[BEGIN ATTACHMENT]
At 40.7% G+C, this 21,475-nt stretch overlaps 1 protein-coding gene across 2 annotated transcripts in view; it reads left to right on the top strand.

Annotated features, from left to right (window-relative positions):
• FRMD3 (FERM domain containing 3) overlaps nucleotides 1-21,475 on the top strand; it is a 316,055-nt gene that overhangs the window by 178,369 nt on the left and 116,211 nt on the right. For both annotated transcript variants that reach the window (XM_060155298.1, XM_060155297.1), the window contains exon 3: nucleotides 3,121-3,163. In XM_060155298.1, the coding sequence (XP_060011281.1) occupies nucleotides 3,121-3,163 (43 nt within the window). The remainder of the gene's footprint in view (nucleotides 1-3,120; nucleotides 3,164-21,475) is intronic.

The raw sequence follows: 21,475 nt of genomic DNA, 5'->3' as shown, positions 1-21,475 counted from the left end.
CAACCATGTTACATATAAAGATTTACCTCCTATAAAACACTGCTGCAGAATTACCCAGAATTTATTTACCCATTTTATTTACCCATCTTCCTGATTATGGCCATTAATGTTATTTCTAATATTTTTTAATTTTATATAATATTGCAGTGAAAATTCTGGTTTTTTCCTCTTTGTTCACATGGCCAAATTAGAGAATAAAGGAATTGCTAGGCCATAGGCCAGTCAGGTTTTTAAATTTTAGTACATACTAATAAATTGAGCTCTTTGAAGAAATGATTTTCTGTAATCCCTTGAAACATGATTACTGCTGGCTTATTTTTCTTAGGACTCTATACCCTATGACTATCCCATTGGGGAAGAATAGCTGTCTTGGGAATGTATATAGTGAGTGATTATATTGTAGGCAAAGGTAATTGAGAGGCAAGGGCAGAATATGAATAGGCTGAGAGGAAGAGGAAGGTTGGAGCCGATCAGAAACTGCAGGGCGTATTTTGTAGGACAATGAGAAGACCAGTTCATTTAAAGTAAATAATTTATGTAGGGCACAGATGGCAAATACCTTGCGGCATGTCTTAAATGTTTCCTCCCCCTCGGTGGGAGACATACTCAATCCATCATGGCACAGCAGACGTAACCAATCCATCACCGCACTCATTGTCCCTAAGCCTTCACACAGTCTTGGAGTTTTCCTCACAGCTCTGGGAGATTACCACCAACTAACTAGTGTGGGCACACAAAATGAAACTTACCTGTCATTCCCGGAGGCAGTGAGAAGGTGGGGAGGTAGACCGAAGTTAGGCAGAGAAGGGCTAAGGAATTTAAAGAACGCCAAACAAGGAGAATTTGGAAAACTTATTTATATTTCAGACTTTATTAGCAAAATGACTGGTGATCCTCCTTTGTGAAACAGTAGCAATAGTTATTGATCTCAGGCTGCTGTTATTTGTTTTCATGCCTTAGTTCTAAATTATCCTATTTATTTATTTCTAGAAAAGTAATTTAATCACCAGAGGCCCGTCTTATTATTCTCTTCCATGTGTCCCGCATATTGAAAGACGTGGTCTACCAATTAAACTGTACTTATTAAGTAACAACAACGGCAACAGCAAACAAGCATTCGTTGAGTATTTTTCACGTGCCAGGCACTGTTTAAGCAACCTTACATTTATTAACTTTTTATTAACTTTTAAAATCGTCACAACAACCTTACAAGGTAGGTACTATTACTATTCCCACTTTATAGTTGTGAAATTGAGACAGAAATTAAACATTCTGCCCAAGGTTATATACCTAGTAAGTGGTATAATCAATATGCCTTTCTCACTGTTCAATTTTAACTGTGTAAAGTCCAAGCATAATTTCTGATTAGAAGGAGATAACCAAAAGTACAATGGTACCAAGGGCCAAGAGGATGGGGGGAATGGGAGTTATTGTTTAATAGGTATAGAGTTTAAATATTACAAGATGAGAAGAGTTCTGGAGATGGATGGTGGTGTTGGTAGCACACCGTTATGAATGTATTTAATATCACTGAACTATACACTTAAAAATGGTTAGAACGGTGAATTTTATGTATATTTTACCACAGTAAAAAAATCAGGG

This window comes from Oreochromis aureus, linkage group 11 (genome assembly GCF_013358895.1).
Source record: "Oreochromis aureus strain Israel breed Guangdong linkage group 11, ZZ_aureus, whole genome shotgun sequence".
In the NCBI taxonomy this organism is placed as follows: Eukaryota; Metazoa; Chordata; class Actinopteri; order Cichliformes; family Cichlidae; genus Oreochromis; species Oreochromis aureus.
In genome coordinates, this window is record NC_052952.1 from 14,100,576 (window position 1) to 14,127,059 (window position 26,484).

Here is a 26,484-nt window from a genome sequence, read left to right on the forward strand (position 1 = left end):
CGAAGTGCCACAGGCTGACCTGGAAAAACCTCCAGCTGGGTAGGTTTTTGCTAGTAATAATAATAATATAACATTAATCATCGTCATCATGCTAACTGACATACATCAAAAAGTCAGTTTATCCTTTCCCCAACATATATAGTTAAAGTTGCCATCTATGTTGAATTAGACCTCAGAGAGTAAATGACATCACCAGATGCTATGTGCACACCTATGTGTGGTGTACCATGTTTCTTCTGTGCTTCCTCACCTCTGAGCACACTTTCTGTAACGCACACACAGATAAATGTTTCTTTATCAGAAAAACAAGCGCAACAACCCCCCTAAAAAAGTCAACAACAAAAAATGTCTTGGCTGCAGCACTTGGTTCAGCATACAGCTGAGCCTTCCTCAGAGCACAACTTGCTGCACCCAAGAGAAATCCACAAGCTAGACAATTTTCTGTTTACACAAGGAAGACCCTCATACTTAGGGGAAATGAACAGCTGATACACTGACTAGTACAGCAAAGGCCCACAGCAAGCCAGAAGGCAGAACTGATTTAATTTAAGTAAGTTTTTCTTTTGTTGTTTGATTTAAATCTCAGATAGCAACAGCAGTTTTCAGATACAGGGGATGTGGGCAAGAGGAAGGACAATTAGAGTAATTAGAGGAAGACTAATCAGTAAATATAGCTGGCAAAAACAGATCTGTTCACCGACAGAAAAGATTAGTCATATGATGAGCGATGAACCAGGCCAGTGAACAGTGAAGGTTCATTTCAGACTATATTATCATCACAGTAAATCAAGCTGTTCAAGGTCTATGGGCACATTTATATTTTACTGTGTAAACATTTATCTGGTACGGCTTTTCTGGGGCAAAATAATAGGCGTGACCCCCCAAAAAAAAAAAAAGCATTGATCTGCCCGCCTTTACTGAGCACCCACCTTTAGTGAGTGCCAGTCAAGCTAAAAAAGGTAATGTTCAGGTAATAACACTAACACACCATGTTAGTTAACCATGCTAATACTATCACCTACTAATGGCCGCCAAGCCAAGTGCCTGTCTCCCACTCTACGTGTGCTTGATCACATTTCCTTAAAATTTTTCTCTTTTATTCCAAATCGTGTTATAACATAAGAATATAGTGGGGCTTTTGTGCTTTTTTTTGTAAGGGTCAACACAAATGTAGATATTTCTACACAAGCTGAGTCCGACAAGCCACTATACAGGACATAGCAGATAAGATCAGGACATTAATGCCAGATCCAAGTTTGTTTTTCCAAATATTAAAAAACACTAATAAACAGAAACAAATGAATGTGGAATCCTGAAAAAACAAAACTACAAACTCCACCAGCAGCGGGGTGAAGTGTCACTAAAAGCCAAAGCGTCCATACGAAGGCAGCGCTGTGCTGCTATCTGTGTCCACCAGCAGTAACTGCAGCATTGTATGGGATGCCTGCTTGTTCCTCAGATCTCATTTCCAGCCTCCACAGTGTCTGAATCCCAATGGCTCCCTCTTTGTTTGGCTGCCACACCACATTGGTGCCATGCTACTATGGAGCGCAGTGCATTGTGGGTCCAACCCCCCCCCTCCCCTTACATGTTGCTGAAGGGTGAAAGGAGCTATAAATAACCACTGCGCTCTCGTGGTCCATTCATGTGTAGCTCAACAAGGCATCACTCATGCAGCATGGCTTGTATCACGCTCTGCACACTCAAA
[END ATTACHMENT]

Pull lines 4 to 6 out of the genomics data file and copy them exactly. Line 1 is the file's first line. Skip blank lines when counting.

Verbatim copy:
The raw sequence follows: 21,475 nt of genomic DNA, 5'->3' as shown, positions 1-21,475 counted from the left end.
CAACCATGTTACATATAAAGATTTACCTCCTATAAAACACTGCTGCAGAATTACCCAGAATTTATTTACCCATTTTATTTACCCATCTTCCTGATTATGGCCATTAATGTTATTTCTAATATTTTTTAATTTTATATAATATTGCAGTGAAAATTCTGGTTTTTTCCTCTTTGTTCACATGGCCAAATTAGAGAATAAAGGAATTGCTAGGCCATAGGCCAGTCAGGTTTTTAAATTTTAGTACATACTAATAAATTGAGCTCTTTGAAGAAATGATTTTCTGTAATCCCTTGAAACATGATTACTGCTGGCTTATTTTTCTTAGGACTCTATACCCTATGACTATCCCATTGGGGAAGAATAGCTGTCTTGGGAATGTATATAGTGAGTGATTATATTGTAGGCAAAGGTAATTGAGAGGCAAGGGCAGAATATGAATAGGCTGAGAGGAAGAGGAAGGTTGGAGCCGATCAGAAACTGCAGGGCGTATTTTGTAGGACAATGAGAAGACCAGTTCATTTAAAGTAAATAATTTATGTAGGGCACAGATGGCAAATACCTTGCGGCATGTCTTAAATGTTTCCTCCCCCTCGGTGGGAGACATACTCAATCCATCATGGCACAGCAGACGTAACCAATCCATCACCGCACTCATTGTCCCTAAGCCTTCACACAGTCTTGGAGTTTTCCTCACAGCTCTGGGAGATTACCACCAACTAACTAGTGTGGGCACACAAAATGAAACTTACCTGTCATTCCCGGAGGCAGTGAGAAGGTGGGGAGGTAGACCGAAGTTAGGCAGAGAAGGGCTAAGGAATTTAAAGAACGCCAAACAAGGAGAATTTGGAAAACTTATTTATATTTCAGACTTTATTAGCAAAATGACTGGTGATCCTCCTTTGTGAAACAGTAGCAATAGTTATTGATCTCAGGCTGCTGTTATTTGTTTTCATGCCTTAGTTCTAAATTATCCTATTTATTTATTTCTAGAAAAGTAATTTAATCACCAGAGGCCCGTCTTATTATTCTCTTCCATGTGTCCCGCATATTGAAAGACGTGGTCTACCAATTAAACTGTACTTATTAAGTAACAACAACGGCAACAGCAAACAAGCATTCGTTGAGTATTTTTCACGTGCCAGGCACTGTTTAAGCAACCTTACATTTATTAACTTTTTATTAACTTTTAAAATCGTCACAACAACCTTACAAGGTAGGTACTATTACTATTCCCACTTTATAGTTGTGAAATTGAGACAGAAATTAAACATTCTGCCCAAGGTTATATACCTAGTAAGTGGTATAATCAATATGCCTTTCTCACTGTTCAATTTTAACTGTGTAAAGTCCAAGCATAATTTCTGATTAGAAGGAGATAACCAAAAGTACAATGGTACCAAGGGCCAAGAGGATGGGGGGAATGGGAGTTATTGTTTAATAGGTATAGAGTTTAAATATTACAAGATGAGAAGAGTTCTGGAGATGGATGGTGGTGTTGGTAGCACACCGTTATGAATGTATTTAATATCACTGAACTATACACTTAAAAATGGTTAGAACGGTGAATTTTATGTATATTTTACCACAGTAAAAAAATCAGGG

This window comes from Oreochromis aureus, linkage group 11 (genome assembly GCF_013358895.1).